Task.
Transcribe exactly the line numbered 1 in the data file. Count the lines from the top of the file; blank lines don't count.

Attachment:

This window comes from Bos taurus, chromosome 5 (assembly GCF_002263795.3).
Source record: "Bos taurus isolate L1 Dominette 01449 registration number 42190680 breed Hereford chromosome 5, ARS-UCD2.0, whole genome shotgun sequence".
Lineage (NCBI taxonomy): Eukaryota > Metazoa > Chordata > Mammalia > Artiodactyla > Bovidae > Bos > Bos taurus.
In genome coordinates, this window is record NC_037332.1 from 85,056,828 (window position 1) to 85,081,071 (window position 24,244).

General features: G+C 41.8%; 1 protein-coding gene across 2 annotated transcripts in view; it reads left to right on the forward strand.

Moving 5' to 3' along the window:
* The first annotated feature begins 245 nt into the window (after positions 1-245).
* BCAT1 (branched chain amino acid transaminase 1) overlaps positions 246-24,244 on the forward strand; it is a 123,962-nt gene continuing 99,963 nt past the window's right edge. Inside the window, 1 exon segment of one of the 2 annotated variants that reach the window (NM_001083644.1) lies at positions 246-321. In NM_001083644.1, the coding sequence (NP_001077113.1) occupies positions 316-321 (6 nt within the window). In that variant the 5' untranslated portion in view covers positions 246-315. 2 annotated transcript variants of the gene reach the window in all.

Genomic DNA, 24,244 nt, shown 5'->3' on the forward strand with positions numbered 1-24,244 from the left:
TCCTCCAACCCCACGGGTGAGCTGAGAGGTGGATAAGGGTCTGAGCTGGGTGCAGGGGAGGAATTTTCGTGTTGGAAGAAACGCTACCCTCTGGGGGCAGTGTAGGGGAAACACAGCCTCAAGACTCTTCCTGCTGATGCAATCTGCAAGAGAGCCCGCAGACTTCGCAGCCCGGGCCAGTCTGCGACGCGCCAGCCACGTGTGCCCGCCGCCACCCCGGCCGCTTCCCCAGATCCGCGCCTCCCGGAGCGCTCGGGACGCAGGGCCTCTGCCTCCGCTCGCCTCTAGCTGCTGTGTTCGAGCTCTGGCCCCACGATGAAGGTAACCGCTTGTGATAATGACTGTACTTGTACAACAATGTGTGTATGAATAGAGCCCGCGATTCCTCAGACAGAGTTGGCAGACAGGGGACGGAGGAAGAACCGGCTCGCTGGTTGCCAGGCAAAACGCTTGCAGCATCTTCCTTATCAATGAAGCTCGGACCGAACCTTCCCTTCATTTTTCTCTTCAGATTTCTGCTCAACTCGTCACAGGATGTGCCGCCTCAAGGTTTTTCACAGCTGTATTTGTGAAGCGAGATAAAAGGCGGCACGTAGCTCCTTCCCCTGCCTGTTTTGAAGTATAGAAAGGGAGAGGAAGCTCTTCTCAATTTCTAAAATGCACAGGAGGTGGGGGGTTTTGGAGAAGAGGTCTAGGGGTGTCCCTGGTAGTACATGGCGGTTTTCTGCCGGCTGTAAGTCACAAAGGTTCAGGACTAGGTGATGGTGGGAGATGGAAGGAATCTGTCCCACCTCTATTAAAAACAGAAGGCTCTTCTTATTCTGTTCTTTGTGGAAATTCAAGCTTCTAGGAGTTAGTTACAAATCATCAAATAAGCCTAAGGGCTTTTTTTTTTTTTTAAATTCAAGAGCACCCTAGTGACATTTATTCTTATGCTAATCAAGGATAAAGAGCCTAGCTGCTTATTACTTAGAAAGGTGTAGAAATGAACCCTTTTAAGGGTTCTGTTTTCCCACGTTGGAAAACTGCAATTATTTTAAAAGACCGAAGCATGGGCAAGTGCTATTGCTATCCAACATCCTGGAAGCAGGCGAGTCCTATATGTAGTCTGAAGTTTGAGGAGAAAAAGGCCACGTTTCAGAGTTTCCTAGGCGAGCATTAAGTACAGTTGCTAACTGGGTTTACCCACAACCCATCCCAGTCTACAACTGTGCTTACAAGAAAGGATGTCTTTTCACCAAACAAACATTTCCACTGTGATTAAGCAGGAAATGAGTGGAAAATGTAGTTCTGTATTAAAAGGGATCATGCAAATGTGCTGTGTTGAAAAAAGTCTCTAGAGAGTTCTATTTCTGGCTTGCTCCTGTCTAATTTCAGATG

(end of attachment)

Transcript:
This window comes from Bos taurus, chromosome 5 (assembly GCF_002263795.3).